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Showing posts from July, 2010

1000 Incidents of Beauty Every Day

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In some of the heart’s business there is really no net gain. — Richard Ford, The Sportswriter [Zeus] swore to be revenged, on mankind first and then on mankind's friend. He made a great evil for men, a sweet and lovely thing to look upon, in the likeness of a shy maiden, and all the gods gave her gifts, silvery raiment and a broidered veil, a wonder to behold, and bright garlands of blooming flowers and a crown of gold--great beauty shone out from it. ...When this beautiful disaster had been made, Zeus brought her out and wonder took hold of gods and men when they beheld her. From her, the first woman, comes the race of women, who are an evil to men, with a nature to do evil. — Edith Hamilton, Mythology It is our light, not our darkness, that most frightens us. —Marianne Williamson I felt that at some time or other I had passed through the valley of diamonds, but I could convince no one—not even myself, when I looked at them more closely,—that the specimens I had b

The Tyranny of Ideas

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We often get riled up over issues and causes that are not our own, that we can do nothing whatever about.  This unfortunate tendency is portrayed with refreshing clarity in Susan Wise Bauer's book,  The History of the Medieval World: From the Conversion of Constantine to the First Crusade . During the medieval period, four of the world's five major religions codified their doctrines. We know a lot about how this happened, but few people bother to find out about it.  I was raised to consider religious ideas on their own, as if they were the result of people wondering about life, suggesting answers. Medieval history proves that religion did not develop this way. All the major religions owe their existence to rulers, men who designed or re-tooled the doctrines to preserve the rulers' power. We only have these ideas to argue about because they once served someone's earthly ambitions. I find this fascinating. It's possible for people to burn with passion, thinking t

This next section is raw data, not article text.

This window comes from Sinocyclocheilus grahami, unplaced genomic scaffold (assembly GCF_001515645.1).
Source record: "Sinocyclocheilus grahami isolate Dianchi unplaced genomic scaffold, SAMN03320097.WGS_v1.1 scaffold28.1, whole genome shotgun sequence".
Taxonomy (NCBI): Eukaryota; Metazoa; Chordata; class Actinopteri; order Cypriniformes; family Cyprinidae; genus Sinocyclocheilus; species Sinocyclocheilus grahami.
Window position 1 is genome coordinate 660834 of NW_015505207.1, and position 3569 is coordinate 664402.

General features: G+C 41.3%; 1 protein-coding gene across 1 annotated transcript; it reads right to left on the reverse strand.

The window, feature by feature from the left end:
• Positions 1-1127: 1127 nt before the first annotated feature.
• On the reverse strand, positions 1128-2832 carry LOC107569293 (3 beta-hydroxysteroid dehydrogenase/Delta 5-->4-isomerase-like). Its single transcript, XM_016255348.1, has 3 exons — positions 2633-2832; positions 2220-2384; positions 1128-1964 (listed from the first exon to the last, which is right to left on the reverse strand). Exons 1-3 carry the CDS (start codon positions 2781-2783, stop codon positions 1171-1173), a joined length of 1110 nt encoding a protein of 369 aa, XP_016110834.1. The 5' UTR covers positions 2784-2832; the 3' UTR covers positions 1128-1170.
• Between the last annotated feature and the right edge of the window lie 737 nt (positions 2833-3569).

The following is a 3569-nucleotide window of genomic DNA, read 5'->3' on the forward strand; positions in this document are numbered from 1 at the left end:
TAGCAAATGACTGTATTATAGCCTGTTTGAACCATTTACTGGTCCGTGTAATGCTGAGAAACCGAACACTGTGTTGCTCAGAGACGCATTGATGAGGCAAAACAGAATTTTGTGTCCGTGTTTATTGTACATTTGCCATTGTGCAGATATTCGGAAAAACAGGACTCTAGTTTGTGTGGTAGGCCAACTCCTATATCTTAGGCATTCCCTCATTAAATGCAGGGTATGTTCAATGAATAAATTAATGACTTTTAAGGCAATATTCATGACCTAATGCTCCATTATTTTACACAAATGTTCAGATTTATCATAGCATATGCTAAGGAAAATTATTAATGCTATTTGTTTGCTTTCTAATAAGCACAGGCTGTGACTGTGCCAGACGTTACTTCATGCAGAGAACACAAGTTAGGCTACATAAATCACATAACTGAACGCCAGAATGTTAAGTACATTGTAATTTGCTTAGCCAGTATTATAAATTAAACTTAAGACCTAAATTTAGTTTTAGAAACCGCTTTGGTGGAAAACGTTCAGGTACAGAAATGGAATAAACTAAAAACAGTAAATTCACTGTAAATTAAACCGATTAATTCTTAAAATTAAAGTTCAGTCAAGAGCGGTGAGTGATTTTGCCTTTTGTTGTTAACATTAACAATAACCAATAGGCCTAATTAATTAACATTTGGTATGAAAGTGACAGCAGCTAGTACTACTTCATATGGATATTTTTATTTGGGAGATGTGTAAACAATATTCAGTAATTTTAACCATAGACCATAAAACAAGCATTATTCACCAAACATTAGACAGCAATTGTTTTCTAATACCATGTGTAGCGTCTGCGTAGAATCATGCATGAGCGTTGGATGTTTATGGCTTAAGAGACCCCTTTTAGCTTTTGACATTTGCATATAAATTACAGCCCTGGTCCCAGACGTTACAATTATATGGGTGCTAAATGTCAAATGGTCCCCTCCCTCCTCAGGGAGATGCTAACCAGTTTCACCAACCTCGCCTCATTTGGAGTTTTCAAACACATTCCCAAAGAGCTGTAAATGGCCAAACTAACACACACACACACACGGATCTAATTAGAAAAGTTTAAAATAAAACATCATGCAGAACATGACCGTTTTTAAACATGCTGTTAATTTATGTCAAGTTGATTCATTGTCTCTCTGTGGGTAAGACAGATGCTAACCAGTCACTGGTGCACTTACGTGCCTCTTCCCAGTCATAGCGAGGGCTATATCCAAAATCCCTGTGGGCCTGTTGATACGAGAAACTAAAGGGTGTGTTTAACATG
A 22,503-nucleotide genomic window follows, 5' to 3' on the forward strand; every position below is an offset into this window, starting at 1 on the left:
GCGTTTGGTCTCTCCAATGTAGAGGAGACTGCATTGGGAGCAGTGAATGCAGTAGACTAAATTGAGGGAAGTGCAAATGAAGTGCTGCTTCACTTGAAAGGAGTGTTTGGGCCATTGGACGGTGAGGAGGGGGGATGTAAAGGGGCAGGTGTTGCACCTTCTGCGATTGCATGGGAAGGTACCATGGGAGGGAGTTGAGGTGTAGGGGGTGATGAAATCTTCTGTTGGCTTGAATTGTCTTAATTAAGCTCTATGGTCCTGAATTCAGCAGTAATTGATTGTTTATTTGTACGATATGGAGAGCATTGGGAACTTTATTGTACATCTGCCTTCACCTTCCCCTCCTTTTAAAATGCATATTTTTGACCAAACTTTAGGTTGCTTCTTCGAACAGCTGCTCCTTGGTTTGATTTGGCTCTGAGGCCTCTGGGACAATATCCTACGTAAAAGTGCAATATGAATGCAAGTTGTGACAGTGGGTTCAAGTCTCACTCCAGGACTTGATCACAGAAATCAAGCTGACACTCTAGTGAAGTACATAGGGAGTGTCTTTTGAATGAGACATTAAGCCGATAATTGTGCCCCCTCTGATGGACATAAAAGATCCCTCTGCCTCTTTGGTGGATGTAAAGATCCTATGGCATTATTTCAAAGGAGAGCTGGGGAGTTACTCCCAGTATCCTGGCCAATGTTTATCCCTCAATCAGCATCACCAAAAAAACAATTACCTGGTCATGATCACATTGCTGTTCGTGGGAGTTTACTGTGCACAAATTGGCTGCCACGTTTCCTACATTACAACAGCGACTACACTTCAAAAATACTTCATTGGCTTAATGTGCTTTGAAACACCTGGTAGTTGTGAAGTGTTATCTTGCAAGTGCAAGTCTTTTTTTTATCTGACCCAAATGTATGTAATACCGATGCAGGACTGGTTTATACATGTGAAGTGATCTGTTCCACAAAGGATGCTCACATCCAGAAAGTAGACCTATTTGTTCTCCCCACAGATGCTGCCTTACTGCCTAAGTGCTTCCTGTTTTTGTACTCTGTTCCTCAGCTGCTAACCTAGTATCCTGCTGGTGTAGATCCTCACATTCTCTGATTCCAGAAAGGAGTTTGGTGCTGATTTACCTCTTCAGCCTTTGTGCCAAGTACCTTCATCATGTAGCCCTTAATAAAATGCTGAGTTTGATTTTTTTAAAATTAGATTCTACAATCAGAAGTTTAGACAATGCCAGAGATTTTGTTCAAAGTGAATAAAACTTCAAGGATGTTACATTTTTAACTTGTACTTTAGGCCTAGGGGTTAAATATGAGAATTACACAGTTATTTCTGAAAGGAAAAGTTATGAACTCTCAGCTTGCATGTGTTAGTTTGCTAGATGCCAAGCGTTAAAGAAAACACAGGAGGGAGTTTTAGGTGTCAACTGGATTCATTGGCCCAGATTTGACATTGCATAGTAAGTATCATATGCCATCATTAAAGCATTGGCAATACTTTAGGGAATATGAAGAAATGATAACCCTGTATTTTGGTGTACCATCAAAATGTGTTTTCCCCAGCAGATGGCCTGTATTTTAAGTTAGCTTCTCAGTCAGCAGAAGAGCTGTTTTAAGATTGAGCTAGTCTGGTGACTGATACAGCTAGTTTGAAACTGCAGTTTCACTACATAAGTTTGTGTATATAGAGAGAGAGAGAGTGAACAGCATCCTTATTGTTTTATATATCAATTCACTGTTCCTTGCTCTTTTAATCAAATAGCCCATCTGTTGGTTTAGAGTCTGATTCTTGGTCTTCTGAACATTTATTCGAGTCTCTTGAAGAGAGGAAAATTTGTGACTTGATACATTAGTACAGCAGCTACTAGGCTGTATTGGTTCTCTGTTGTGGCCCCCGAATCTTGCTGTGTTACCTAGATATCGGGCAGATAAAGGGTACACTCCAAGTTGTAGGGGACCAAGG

The Way Forward

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These times of change suit big enterprises. — Tacitus, Histories, 105 CE We live in disturbing times. All around us, our support systems appear to break down. Banks fail, governments falter. Values we held to be universal are challenged or ignored. Our unease over these events is made more painful by news outlets that relay them in the most alarming terms.  Despite our fear, we are fortunate to live in troubled times. Change brings opportunity, where stability does not. The Italian Renaissance produced giant leaps in human achievement, and it cannot be an accident that these leaps took place amid dizzying political and social change. Life during the Renaissance was dangerous, much more so than in our time. In that era, if you whispered any disagreement with the governor of your city, you risked immediate execution, by horrible means. If, on the other hand, you were too courteous and obedient, you could easily be executed the following week, when the governor was murdered and repla